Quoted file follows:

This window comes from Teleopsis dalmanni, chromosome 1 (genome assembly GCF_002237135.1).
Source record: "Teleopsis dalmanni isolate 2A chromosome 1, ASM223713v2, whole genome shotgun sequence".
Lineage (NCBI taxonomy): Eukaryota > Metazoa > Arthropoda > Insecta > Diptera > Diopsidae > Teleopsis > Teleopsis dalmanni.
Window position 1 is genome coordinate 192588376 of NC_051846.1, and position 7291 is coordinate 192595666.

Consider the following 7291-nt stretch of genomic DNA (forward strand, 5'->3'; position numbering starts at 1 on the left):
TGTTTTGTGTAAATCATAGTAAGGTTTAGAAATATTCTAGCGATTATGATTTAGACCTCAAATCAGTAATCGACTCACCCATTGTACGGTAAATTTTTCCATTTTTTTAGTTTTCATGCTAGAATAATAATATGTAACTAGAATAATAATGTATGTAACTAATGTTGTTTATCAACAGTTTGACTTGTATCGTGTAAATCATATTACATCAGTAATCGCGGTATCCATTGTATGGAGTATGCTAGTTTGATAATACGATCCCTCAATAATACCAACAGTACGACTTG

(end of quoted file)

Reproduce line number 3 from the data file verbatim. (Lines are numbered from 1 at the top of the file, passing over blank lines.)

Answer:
Lineage (NCBI taxonomy): Eukaryota > Metazoa > Arthropoda > Insecta > Diptera > Diopsidae > Teleopsis > Teleopsis dalmanni.